It’s quite noticeable in the illustrations of Dobby, a crucial supporting character who unites servility with bravery.  Like Hagrid, he speaks in an awkward dialect that demotes him to a caricature.  Dobby is  first compared to “an ugly rag doll” and Kay obliges with a picture of the house elf perched on the edge of Harry’s bed.  His pink slab of a lower lip, enormous pop eyes, huge ears fringed with fine bristles, and filthy feet with long untrimmed nails do not make him loveable, although the resemblance to a Frank Oz creature is unmistakable.  At the fantasy’s end, the equally unattractive portrait of Dobby cradling Harry’s filthy sock to his face (here pristine) gives the reader permission to laugh at the moment of freedom from slavery.  Dobby’s toughness, loyalty, and misdirected ingenuity, is captured the vignette of him with the pillow case riding above his buttocks intent on the destruction of Aunt Petunia’s pudding.   His appearance is off-putting but funny without being as hideous or ridiculous as in the other two pictures.

Creating portraits that blend the admirable with the risible was perhaps one of the biggest challenges the text presented to Kay.  Moaning Myrtle has a mug right out of a cartoon when a better model would have been Shirley Henderson, who played the ghost in the film with a crafty yet infantile expression.

More satisfying is the second of the two portraits of Mrs. Weasley, holding up a flower pot of Floo powder, her red hair in need of a good hair cut under the crumpled green witch’s hat.  Kay was perhaps justifiably a little cruel in his depiction of an older woman’s body, who has had seven children, but Mrs. Weasley’s warm, unguarded expression makes her individual and likeable without sacrificing the realistic edge.

Kay proves he can do gross in the sketchy picture of Ron vomiting slugs followed by a full-page spread decorated with slugs dragging trails of bright yellow bile.  The artist’s attempts to create something like cinematic special effects are more mixed than magical.  Harry’s figure on his maiden voyage on Floo powder should look as if it were speeding out of control instead of frozen in one moment (if indeed that’s possible).  When Harry bursts through the window in Tom Riddle’s diary, he seems to have fallen into an Abstract Expressionist painting instead of a memory strategically selected by his nemesis.

The October 2016 publication date for The Chamber of Secrets must have obliged Kay to repeat himself, not having the time to realize more of those important but potentially difficult scenes like the magnificent aerial view of St. Pancras,  Hagrid making his way down Knockburn Alley, or the tense interview between Aragog, Harry, Ron, and Fang.  For my money, the three following illustrations are critical to establishing the novel’s mood (and play to  Kay’s strengths) than do the two pictures of Dudley stuffing his face or the crowds of garden gnomes, Cornish pixies, and spiders.Architectural subjects are one of Kay’s fortes.  Yet it is easy to understand  why he chose to draw a frieze of high relief figures romping in medieval bathrooms instead of the entrance the Chamber of Secrets.  Moaning Myrtle’s bathroom may be in desperate need of remodeling, but that sink cannot have survived intact after a thousand years’ of abuse by school children with magical powers! More to the point, where is Dumbledore’s office, a scene tailor-made for Kay, which I would have been willing to trade for the four new blocks of Diagon Alley?  Why is there no stupendous view of the Chamber, with its columns, serpentine decorations, and ominous statue of Salazar Slytherin with the weedy beard down to his feet?  The spread with the basilisk’s gigantic moulted skin with small figures of Ron, Harry, and Lockhart in the middle distance is nothing more than a teaser.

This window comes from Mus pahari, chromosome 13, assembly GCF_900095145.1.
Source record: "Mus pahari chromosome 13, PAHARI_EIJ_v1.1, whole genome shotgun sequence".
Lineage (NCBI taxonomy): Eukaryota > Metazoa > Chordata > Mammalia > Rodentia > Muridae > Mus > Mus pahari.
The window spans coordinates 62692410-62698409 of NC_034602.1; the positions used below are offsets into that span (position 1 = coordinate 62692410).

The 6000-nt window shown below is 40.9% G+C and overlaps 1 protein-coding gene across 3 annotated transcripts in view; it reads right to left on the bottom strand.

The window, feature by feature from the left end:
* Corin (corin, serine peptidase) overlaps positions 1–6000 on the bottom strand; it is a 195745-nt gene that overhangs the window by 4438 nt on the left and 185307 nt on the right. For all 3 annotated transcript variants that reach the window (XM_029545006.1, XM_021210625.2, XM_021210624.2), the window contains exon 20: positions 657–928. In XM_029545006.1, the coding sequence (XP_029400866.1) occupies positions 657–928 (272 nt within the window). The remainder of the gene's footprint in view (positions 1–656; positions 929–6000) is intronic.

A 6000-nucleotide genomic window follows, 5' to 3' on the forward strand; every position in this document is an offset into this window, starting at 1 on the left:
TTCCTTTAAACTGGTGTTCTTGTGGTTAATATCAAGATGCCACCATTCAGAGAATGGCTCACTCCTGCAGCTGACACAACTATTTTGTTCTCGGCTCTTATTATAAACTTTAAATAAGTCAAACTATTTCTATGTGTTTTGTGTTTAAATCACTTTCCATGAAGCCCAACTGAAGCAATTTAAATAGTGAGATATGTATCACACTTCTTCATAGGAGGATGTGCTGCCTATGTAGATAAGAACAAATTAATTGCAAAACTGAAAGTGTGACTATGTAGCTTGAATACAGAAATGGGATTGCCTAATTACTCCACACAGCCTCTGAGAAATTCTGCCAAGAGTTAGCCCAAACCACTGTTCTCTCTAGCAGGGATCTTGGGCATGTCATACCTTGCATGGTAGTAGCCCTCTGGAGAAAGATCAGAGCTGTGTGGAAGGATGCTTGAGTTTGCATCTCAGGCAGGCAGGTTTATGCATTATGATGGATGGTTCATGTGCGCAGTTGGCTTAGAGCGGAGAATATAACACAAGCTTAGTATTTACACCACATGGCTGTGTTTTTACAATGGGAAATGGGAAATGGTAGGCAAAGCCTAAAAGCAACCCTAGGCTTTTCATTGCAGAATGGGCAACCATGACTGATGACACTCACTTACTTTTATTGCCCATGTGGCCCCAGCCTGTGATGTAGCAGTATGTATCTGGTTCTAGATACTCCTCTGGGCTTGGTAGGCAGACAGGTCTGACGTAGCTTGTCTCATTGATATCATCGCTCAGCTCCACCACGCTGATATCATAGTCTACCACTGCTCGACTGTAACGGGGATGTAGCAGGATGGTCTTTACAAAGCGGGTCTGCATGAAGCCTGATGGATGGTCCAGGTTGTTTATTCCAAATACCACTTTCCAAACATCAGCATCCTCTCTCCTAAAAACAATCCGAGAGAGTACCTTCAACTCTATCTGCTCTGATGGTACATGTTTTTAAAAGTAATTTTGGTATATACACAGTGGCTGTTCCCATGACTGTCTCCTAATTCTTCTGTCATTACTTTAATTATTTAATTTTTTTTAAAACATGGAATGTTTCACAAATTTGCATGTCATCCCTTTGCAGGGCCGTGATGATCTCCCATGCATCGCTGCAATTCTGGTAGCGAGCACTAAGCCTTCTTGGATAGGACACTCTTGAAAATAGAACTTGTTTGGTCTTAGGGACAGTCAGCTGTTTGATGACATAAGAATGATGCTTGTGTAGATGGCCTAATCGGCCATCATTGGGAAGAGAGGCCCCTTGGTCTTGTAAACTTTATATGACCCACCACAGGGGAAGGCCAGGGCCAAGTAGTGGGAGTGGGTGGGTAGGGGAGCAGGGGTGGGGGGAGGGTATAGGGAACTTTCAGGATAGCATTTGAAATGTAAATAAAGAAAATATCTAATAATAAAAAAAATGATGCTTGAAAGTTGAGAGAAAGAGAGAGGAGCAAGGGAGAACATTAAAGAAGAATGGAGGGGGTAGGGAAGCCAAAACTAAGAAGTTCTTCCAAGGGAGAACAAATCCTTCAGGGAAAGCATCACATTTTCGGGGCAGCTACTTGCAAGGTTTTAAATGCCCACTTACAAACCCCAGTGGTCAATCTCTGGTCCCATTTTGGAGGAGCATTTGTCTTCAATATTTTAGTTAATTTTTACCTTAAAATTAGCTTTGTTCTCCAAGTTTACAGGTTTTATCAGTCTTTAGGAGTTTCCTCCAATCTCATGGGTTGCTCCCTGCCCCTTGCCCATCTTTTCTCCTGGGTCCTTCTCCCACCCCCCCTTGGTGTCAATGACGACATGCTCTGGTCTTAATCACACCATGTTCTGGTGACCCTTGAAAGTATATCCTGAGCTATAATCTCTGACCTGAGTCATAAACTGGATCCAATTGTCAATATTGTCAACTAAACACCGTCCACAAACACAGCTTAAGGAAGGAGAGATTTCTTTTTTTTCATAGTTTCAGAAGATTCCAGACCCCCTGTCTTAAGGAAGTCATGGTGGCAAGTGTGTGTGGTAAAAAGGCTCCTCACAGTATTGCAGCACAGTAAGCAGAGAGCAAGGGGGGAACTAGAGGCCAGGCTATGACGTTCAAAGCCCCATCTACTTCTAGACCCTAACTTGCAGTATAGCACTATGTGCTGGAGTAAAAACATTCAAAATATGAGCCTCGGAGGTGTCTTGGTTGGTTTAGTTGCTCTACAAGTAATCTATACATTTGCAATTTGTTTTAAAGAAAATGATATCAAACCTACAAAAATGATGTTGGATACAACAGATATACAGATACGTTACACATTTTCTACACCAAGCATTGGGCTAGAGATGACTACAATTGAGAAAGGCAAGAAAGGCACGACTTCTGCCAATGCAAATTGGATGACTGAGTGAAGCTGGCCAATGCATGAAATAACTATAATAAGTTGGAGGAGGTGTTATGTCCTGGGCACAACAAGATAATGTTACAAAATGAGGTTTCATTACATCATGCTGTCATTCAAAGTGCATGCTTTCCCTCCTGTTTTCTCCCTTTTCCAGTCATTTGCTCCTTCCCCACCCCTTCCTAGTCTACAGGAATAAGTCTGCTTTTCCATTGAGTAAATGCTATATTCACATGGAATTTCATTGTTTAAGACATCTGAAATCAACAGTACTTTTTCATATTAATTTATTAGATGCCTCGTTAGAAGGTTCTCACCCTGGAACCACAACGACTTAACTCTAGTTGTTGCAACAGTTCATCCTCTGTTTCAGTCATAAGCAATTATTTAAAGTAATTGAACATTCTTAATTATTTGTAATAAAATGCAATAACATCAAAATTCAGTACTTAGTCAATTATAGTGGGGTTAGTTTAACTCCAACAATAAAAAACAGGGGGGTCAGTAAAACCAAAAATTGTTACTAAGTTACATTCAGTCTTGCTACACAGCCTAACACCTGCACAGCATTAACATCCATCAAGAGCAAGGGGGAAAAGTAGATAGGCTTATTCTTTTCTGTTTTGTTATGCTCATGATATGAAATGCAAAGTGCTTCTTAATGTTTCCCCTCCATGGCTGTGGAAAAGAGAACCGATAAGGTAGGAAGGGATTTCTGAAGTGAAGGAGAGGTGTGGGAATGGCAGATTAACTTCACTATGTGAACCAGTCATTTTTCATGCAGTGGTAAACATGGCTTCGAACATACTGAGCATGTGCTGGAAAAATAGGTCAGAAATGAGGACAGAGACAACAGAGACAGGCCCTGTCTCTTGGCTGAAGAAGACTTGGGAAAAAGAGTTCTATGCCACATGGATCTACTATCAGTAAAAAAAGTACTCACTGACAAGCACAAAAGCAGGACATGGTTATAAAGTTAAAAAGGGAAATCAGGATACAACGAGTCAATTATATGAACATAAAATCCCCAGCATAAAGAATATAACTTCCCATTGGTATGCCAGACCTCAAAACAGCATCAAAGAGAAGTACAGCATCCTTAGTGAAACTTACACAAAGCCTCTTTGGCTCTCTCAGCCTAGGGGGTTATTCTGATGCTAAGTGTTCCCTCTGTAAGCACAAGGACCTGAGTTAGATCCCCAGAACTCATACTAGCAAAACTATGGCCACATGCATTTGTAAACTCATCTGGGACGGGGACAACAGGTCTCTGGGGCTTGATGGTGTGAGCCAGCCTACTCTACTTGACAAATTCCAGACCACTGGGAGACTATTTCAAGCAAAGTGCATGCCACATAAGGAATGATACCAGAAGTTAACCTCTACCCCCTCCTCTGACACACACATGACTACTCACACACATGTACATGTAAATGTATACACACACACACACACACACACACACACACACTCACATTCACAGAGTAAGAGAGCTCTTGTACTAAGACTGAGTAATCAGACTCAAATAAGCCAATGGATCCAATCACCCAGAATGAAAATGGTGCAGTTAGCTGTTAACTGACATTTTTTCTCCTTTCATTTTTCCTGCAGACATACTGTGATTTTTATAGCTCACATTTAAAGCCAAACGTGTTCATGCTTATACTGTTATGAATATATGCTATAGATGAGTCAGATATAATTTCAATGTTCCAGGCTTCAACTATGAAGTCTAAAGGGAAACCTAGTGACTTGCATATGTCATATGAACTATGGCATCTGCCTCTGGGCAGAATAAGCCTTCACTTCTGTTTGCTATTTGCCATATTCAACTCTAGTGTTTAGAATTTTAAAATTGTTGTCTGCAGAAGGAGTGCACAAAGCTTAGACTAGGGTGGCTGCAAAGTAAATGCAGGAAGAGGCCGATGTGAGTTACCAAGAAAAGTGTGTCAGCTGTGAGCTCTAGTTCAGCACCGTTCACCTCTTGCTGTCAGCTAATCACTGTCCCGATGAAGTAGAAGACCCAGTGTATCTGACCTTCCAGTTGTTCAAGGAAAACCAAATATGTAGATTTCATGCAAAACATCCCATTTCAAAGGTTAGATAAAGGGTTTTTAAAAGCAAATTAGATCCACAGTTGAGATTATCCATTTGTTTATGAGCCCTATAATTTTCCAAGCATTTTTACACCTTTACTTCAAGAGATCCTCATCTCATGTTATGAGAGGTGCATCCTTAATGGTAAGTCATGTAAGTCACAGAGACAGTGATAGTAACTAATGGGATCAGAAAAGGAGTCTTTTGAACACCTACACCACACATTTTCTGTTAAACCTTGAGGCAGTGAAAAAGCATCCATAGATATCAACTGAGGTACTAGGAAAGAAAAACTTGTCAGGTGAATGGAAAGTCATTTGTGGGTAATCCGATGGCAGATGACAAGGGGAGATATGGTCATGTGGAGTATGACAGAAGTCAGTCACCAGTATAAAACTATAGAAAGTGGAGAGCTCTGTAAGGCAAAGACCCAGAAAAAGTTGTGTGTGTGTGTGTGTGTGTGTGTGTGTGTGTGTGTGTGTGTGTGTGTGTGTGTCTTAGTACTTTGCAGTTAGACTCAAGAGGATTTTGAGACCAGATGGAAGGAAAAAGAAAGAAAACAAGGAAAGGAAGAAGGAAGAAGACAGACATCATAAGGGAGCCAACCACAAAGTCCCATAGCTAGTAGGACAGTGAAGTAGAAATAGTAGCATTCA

Nor is it clear why there are no pictures of the two most important actors-Ginny Weasley and Tom Riddle.  Perhaps Kay was unable to find the right models in the time.  As wonderful as the pictures of Sir Patrick brandishing his severed head astride his skeletal steed, a rueful Hagrid, or the label for Skelegro are, they are no substitute for seeing the handsome, charming and utterly ruthless sixteen-year old shimmer in and out of focus.  Those missed opportunities ultimately diminish the fantasy.

I wish the publisher had done away with most of the black pages, which are the equivalent of movie music that tells members of the audience what to feel, instead of trusting their imaginations.  Sections with the pages specially patterned with shadowy outlines of snake scales, spider webs, lime green triangles, and imitation foxing don’t add enough to the reading experience to deprive readers of a chance to see Fawkes fly off with Harry, Ron, Ginny, and Lockhart, after those tantalizing pictures of soaring birds (and magical cars) in the novel’s opening chapters.  If it were up to me, I’d give Kay the time he needs to draw the illustrations The Prisoner of Azkhaban  that will bring the story to life.